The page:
Thomas Jefferson Papers

Thomas Jefferson to John Farrar, 10 November 1818

To John Farrar

Monticello Nov. 10. 18.


I have duly recieved the Introduction to the elements of Algebra which you have been so kind as to send me, and return you my thanks for this mark of your attention. it will be a valuable present to the young Algebraists of our country, as the author from whom it is taken was certainly remarkable for the perspecuity as well as profoundness of whatever he wrote. I have often wondered however that Bezout’s course of mathematics has not been translated and introduced to the use of our schools. it is certainly the plainest for the student1 of any one I have ever seen, and particularly far more so than Hutton’s which is generally, I believe, used with us. this author’s talent for explanation is remarkably happy. he presents his idea so simply and directly, that however difficult, it is comprehended as soon as presented. he has the disadvantage for us, which all the continental mathematical authors have, of giving the Infinitesimal method of calculus, instead of that of fluxions, which to us are more familiar, and perhaps more convenient of notation. like other continental authors also he takes no notice of Ld Nepier’s Catholic rule in Spherical trigonometry, so valuable for the ease with which it is retained in the memory. but with these changes, I know of no book so valuable for the use of schools. Accept the assurance of my esteem & respect.

Th: Jefferson

RC (NjP: Andre deCoppet Collection); addressed: “Mr John Farrar Professor of Mathematics Cambridge Mass.”; franked; postmarked Charlottesville, 12 Nov.; endorsed by Farrar. PoC (DLC); on verso of reused address cover of Robert Walsh to TJ, 6 July 1818; torn at seal, with one word rewritten by TJ; endorsed by TJ.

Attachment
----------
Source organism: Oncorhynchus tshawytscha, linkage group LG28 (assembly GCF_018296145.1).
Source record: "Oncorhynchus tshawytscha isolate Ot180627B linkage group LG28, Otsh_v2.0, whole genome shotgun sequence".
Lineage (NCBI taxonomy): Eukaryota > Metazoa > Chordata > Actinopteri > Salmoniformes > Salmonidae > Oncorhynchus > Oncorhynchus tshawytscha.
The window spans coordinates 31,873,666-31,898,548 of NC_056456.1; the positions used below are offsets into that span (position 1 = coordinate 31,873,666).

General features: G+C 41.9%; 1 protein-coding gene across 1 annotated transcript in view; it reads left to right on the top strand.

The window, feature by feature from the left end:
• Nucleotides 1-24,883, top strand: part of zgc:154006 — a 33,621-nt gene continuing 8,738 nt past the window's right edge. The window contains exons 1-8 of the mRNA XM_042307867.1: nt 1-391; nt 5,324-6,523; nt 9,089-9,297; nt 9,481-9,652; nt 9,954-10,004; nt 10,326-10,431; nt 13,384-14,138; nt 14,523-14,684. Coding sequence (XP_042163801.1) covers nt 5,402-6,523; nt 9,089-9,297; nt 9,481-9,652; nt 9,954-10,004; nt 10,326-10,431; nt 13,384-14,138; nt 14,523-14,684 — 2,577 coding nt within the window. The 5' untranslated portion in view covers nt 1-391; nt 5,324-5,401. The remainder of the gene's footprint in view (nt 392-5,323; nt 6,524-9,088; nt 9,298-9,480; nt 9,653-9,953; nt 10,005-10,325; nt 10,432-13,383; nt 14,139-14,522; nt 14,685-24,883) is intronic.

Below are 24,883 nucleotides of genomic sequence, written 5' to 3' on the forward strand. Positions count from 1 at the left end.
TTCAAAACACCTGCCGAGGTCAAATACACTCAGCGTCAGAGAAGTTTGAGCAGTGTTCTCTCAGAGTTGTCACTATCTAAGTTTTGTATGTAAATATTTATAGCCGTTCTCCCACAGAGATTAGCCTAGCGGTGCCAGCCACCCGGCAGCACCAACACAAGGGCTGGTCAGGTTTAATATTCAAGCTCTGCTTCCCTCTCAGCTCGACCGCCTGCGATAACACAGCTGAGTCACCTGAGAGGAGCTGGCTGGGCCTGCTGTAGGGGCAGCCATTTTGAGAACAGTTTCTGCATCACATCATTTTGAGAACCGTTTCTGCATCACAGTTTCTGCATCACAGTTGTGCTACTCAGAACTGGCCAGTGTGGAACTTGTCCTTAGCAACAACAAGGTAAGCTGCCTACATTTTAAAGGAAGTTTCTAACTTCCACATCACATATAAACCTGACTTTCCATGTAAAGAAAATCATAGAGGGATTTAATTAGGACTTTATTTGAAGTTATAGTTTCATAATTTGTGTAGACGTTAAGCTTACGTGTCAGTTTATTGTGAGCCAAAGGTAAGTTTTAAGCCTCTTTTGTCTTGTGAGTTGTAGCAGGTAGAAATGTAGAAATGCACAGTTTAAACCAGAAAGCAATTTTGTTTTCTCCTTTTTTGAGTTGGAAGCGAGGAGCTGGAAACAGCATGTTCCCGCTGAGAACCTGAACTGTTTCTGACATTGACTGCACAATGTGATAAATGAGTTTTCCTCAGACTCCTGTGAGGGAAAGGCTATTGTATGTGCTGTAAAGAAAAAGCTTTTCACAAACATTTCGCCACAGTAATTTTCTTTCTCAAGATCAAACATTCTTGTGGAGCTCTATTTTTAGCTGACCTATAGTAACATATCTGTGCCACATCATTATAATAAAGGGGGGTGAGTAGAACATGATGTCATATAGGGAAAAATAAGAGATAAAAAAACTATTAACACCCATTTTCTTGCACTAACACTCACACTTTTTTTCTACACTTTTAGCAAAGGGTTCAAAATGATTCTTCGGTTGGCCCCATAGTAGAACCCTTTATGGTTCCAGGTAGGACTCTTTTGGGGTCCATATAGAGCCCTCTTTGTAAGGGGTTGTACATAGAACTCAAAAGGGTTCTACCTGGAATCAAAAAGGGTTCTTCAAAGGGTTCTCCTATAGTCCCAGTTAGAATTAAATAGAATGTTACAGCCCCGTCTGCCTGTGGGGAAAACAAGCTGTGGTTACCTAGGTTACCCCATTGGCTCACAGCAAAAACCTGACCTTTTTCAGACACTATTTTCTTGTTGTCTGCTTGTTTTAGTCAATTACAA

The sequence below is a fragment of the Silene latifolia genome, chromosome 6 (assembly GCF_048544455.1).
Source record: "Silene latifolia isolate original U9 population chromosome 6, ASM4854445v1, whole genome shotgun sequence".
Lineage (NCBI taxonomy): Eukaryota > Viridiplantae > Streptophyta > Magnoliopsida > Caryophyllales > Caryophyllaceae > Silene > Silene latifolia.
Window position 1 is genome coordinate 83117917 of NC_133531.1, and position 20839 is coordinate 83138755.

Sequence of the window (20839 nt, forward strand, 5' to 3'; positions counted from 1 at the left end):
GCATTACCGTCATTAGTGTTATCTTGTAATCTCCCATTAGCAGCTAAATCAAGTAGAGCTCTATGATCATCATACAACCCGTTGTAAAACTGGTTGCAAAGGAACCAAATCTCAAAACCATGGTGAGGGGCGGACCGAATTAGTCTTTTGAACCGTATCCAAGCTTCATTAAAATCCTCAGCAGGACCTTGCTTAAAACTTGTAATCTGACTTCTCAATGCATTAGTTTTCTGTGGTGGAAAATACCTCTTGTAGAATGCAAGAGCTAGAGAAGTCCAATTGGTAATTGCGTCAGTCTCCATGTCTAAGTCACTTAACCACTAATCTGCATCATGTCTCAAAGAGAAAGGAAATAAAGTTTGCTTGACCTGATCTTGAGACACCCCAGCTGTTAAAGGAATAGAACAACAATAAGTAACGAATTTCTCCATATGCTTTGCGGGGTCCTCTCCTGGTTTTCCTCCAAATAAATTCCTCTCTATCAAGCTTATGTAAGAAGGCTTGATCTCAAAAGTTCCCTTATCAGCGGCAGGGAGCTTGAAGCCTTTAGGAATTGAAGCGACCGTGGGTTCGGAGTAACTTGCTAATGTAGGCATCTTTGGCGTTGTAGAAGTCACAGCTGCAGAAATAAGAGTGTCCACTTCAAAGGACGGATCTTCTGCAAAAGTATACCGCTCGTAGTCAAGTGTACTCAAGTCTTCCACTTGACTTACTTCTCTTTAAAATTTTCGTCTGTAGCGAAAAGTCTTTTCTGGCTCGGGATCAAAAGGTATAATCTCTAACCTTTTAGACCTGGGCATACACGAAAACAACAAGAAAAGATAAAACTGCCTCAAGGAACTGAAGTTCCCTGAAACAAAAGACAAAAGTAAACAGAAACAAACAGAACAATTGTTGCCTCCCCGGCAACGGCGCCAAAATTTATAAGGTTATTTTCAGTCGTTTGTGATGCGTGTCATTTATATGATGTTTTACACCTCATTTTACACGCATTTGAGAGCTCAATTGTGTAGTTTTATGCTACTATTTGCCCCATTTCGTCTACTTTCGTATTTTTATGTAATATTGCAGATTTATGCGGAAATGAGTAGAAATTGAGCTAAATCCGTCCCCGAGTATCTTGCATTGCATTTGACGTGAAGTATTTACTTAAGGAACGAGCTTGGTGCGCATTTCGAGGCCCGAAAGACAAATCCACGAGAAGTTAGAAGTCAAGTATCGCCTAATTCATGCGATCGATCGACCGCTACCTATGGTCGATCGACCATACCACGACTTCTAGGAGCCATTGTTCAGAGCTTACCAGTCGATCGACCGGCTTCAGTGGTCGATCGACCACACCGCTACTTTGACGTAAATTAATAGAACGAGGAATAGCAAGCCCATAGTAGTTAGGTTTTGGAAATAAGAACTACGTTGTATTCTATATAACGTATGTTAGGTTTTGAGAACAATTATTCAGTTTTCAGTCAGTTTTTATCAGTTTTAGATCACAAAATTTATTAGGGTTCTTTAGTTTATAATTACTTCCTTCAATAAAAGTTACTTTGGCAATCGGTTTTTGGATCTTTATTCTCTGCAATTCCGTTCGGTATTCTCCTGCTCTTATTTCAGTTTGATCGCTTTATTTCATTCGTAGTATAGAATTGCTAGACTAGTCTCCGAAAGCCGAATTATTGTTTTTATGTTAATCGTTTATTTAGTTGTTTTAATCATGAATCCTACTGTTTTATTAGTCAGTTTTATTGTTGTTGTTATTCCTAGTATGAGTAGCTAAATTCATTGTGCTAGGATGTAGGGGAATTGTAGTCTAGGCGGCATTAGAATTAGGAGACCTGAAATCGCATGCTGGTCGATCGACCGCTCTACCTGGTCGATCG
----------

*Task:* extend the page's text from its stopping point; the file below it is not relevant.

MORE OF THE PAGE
John Farrar (1779–1853), mathematician and educator, was a native of Lincoln, Massachusetts. He graduated from Harvard University in 1803 and studied at Andover Theological Seminary for two years before returning to Harvard, first as a tutor of Greek and, in 1807, as the Hollis professor of mathematics and natural philosophy. He held this position for the remainder of his career, retiring for health reasons in 1836. Farrar translated many important French scholarly works and introduced the latest European methods of teaching mathematics and science to Harvard. He was elected to the American Academy of Arts and Sciences in 1808 and served as its recording secretary, 1811–23, and vice president, 1829–31. Farrar occasionally sent TJ books and pamphlets he had authored or translated. When TJ’s granddaughter Ellen W. Randolph Coolidge and her husband, Joseph Coolidge, lived in Boston, they became friendly with Farrar, and through them in 1827 he offered advice on candidates to fill the vacant chair in mathematics at the University of Virginia. Farrar died in Cambridge (DAB; DSB description begins Charles C. Gillispie, ed., Dictionary of Scientific Biography, 1970–80, 16 vols. description ends ; Harvard Catalogue description begins Harvard University Quinquennial Catalogue of the Officers and Graduates, 1636–1925, 1925 description ends , 22, 63, 184; Joseph Coolidge to Nicholas P. Trist, 18 Apr., 1, [2], 28 June, 18 July, 16 Oct. 1827 [DLC: NPT]; Boston Daily Atlas, 11 May 1853; John G. Palfrey, Notice of Professor Farrar [1853]; gravestone inscription in Mount Auburn Cemetery, Cambridge, Mass.).

The Swiss mathematician Leonhard Euler was the author on whom Farrar drew for his work, An Introduction to the Elements of Algebra, designed for the use of those who are acquainted only with the first principles of Arithmetic. Selected from the Algebra of Euler (Cambridge, 1818; Poor, Jefferson’s Library description begins Nathaniel P. Poor, Catalogue. President Jefferson’s Library, 1829 description ends , 8 [no. 395]). For John Napier’s (nepier’s) theorem, see TJ to Louis H. Girardin, 18 Mar. 1814, and TJ’s Notes on Napier’s Theorem, printed above at that date.

1Manuscript: “studest.”

Index Entries

  • A Course of Mathematics (C. Hutton) search
  • An Introduction to the Elements of Algebra (J. Farrar) search
  • Bézout, Étienne; Cours De Mathématiques search
  • Cours De Mathématiques (É. Bézout) search
  • Euler, Leonhard; as mathematician search
  • Farrar, John; An Introduction to the Elements of Algebra search
  • Farrar, John; identified search
  • Farrar, John; letter to search
  • Hutton, Charles; A Course of Mathematics search
  • Jefferson, Thomas; Books & Library; receives works search
  • mathematics; books on search
  • mathematics; Napier’s theorem search
  • Napier, John (of Merchiston); mathematical theorem of search